We started work on Blowfish Meets Meteor close to three years ago.
That's a lot of time for an iPhone game. A suicidal amount of time, in all likelihood. In hindsight, it feels like a ridiculously stupid move. So why did we do it?
Let's start with the stigma.
Mobile games have a reputation. They're cheaply made. They're crammed full of ads, or, worse, microtransactions. They're repetitive -- the same thirty seconds of content stretched across hundreds of thousands of identical endless runners. They constantly interrupt you, asking you to rate the game, tweet about it, or post your scores to your Facebook wall. They are creations unloved by their creators.
We wanted to help fix that.
When we started Blowfish Meets Meteor, it was all about subverting expectations. It's a mobile game -- but it has real production values, and it has a console-game-sized campaign! It's a block-breaker -- but it quickly dovetails into an insane platformer genre hybrid, where gigantic bosses and ridiculous setpieces are the norm. The title screen dumps you into a relatively simple block-breaking stage -- and then victory whisks you off to a sprawling world map, packed with unique locations and secrets! And all without a single advertisement or microtransaction. In its own weird way, Blowfish Meets Meteor would be a commentary on the entire mobile marketplace.
We started looking to the games we loved for inspiration. Block-breaker games like Breakout and Arkanoid, of course. And then -- Super Mario Bros. Donkey Kong Country. Even a little bit of Super Metroid crept in.
It turns out, the game we were envisioning basically was a console game. And it turns out those take a while to make.
Whenever talk of timelines or budgets came up, we dismissed it by using the first half of the equation: mobile game. Block-breaker. I made a prototype in a single afternoon. It had... a ball, a paddle, and some blocks. If I could do that in an afternoon, surely we could finish the rest of the game in a few months, at most!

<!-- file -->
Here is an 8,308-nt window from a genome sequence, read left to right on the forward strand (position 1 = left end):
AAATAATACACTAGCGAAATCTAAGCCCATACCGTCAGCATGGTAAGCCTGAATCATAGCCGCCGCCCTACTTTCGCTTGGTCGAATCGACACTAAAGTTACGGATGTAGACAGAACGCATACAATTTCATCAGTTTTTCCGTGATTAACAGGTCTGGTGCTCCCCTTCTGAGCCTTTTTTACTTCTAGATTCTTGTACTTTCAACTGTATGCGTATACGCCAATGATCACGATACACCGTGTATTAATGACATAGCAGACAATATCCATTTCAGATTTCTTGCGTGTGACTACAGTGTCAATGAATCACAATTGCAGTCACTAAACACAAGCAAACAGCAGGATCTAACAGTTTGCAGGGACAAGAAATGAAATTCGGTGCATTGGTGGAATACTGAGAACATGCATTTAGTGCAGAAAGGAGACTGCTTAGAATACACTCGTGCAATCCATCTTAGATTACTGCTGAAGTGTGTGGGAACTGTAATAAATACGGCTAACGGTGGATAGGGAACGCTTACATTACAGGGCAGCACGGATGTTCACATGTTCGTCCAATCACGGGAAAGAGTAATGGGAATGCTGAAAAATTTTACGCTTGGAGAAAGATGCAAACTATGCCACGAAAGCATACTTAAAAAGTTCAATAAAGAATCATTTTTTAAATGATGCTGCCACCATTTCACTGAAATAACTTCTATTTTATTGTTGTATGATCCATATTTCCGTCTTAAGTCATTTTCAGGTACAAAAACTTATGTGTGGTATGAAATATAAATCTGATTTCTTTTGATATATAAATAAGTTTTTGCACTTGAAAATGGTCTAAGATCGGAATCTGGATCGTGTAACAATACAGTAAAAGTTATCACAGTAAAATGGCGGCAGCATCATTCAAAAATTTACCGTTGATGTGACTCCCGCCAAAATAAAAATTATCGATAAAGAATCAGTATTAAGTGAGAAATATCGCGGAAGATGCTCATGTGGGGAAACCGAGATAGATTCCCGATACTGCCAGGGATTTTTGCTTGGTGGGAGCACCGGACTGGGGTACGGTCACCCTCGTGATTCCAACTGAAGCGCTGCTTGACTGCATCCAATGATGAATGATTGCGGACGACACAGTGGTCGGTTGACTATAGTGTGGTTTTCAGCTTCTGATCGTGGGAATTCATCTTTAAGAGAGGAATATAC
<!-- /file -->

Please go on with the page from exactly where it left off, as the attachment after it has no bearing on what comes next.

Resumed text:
So we started the game, and it was going fine. Maybe a bit more slowly than we had hoped -- it took a lot longer to program the protagonist as a fully-functioning sprite than it did to program it as a big rectangle, for instance -- but fine, nonetheless.
Then the first boss (of eight total) came around. Imagine: it's nighttime. You're in an earthen grotto; there's water up to the screen's midpoint, and you're surrounded by tropical plants. All is peaceful.
Suddenly, with a blood-curtling screech, the ceiling collapses in on itself and a gigantic battleship with the sentient head of a bird crashes through, landing atop the waves with a shockwave that shakes the entire room. The boss music kicks in. The boss screeches again and starts spewing fireballs.
Several tense minutes later, the fight is over. Victory music plays. All is calm once more.
Then the battleship's zombified corpse starts to fall. Tense music begins to play -- think Ridley's theme from the Metroid series. If you can't outrun this, you'll be squished to a pulp.
All told, this boss encounter and the subsequent escape sequences took us over a month to implement, not including the constant hours of testing and tweaking we did afterwards.
But don't worry, we thought. It's just a block-breaker. It'll be done before we know it.
That naivete carried us through the entire project. We went through the all the typical start-up phases: we ran out of money. We put the project on the back-burner to do contract jobs that would keep the lights on. I moved in with my dad temporarily to make ends meet. We borrowed money from friends and family alike. And, around every turn: "don't worry -- Blowfish Meets Meteor is almost done!" I think we sincerely believed it, every single step of the way.
In a lot of ways, it feels like the universe had hit the pause button on that entire period of my life. Life continued, to be sure, but at the end of the day, Blowfish was the endgame, always lurking just out of sight. It's a terrible and cliched description, but it's 100% true.
And, suddenly, that's over, and we have this big indie-console-game-in-a-mobile-game-wrapper on our hands. And the initial reviews are positive! It's a bizarre feeling -- humbling, exciting, and twinged with more than a little of what I can only imagine is pospartum depression.
At the end of it all, we're in uncharted new territory. We made a lot of mistakes, but we also made a game we're incredibly proud of. It's strange to think that our art no longer belongs to us; it's for everyone, now. I genuinely hope you enjoy it.